After months of discussions and debates over who would actually buy it, Yahoo’s embarrassment may be at an end. According to news coming in from various sources, Verizon, may be about to seal the deal on the fate of Yahoo’s core business assets.
The deal which is expected to involve around $5 Billion on Verizon’s part, will leave the telecom giant in possession of Yahoo’s search, content, mobile and advertising businesses.
The company had been one of the forerunners in the race to buy out the once-internet-giant’s core business assets. However, recent rumors coming in from various sources now suggests that it has actually reached an agreement with Yahoo, leaving only an official announcement with the details to be desired. Meanwhile, representatives of both the companies have declined to comment on the topic.
The deal will of course, mark the end of Yahoo as we know it, however that shouldn’t really be cause for much consternation and surprise. Despite CEO Merissa Meyer’s best efforts, Yahoo was a sinking ship where the next top executives was leaving before the first had finished moving his stuff out of the office. With conditions as bad as this, selling out for the best possible offer had a definite appeal from the shareholder’s perspective.
Verizon, AT&T and an investing group that was backed by Quicken Loans founder Dan Gilbert were all said to be serious bidders, although the list had also included Private equity firms General Atlantic, TPG and KKR, Tech giants Google and Microsoft, and Media companies, such as the Daily Mail and Time Inc at one time. The great variety of fields the candidates interested in buying Yahoo belonged to, was merely mirroring the different businesses Yahoo itself operates in — perhaps not too successfully.
It is quite sad actually. At a point of time back in 2000, Yahoo was valued at over $255 Billion. While most of it’s contemporaries have managed to multiply their values several times over, Yahoo has, simply put, gone bust. The dot com bubble, Yahoo’s extreme optimism towards the Internet, self harming policies, a preference for the retro and a refusal to keep pace with the current days trends, have all led to this. Merissa Meyer did try to turn things around — battling the shareholders pressure for an early sellout — when she took over back in 2012, however, it was too late and too little.
Verizon is probably hoping to merge Yahoo with AOL, which it acquired last year for $4.4 billion in a bid to diversify its business offerings out of just telecommunications. The company is slated to report its earnings next week on Tuesday, so it may have decided to hold the the Yahoo acquisition announcement until then as well. Meanwhile, Tim Armstrong, the CEO of AOL, is widely expected to take over Yahoo’s reins from Meyer if it does become a part of Verizon.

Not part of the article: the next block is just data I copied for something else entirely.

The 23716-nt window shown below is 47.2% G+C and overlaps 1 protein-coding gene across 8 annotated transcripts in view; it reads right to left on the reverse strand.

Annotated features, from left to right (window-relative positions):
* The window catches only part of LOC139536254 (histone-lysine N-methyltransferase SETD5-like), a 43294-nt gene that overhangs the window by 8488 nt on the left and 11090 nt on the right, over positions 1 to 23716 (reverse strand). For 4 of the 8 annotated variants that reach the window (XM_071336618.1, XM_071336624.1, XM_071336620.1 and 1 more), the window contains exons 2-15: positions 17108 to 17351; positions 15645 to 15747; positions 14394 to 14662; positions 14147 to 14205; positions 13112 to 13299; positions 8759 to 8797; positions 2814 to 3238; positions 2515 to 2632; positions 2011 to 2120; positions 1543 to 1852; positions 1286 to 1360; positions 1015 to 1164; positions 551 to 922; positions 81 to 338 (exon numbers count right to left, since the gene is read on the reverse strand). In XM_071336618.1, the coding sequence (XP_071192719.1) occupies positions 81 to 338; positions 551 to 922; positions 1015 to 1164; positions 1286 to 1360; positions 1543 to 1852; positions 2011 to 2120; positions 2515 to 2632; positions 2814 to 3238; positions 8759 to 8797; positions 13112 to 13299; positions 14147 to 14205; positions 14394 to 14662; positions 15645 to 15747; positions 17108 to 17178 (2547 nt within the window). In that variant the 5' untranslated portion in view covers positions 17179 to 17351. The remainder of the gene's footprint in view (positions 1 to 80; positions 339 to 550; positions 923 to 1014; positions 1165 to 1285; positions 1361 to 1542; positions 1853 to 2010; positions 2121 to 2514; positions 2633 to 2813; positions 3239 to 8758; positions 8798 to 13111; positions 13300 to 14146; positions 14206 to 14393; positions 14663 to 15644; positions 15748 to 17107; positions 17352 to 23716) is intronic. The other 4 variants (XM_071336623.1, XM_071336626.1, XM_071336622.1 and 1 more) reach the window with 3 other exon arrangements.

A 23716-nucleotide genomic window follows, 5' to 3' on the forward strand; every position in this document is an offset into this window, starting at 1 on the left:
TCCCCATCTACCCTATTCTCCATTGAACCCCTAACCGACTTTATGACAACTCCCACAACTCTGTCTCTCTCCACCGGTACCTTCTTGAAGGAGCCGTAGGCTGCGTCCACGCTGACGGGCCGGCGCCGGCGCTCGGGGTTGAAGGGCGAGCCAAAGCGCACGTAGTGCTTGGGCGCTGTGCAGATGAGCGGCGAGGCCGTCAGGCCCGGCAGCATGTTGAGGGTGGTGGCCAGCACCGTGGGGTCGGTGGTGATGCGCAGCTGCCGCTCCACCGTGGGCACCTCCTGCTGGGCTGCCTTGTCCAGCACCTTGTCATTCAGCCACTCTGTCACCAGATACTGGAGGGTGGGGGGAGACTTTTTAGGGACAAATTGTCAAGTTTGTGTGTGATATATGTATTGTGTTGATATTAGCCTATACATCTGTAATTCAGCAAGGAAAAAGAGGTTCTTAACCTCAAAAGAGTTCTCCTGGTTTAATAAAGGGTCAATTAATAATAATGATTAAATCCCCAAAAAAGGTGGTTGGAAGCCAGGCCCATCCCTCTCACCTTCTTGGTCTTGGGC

Roger Entner, an analyst with Recon Analytics LLC, told Bloomberg that,
The buyer that could make the most out of these assets has apparently won. No one could get more out of Yahoo’s businesses than Verizon.
This will expand Verizon’s advertising base by 200 million more visitors and will be a large driver of the advertising engine. They also can collect a whole lot more user data to make the ads more relevant.
While Yahoo is no longer what it was, its desktop and mobile websites still attract more than one billion monthly active users.
Meanwhile, Meyer is almost certain to leave the company she tried so hard to turn around, albeit unsuccessfully. Her statement to shareholders while on a conference call this week may also be taken as indications of some huge change at the erstwhile internet major.
We set forth a plan to return this iconic company to growth over multiple years, one that would create long-term sustainable growth for Yahoo and deliver value to our users, advertisers, employees and shareholders. As we work to conclude the strategic alternatives process, this groundwork will serve as a solid foundation for Yahoo!’s next chapter.
Where the next chapter may well be in Verizon’s book. The $5 billion price meanwhile, if accurate, suggests that Verizon is taking over most of Yahoo’s core internet offerings, obviously excluding the Alibaba portion the latter had once purchased as an afterthought and that is now worth much more than its parent. Its unclear if the company’s “Excalibur” patent portfolio –which contains over 2,600 technical patents and is valued at around $1 Billion by Yahoo — is part of the deal. The deal may include some, or all of the erstwhile internet giant’s real estate holdings as well.
Following the news, Yahoo stocks, which have already gained around 18 percent this year, jumped up by another 0.9 percent to reach $39.21. Well, although the rumor mill is literally abuzz with the upcoming acquisition that will mark the end of one of the longest running internet companies, nothing has been officially announced yet. We will keep you updated if there is any word from Yahoo or Verizon or anyone else regarding the deal. Until then, stay tuned!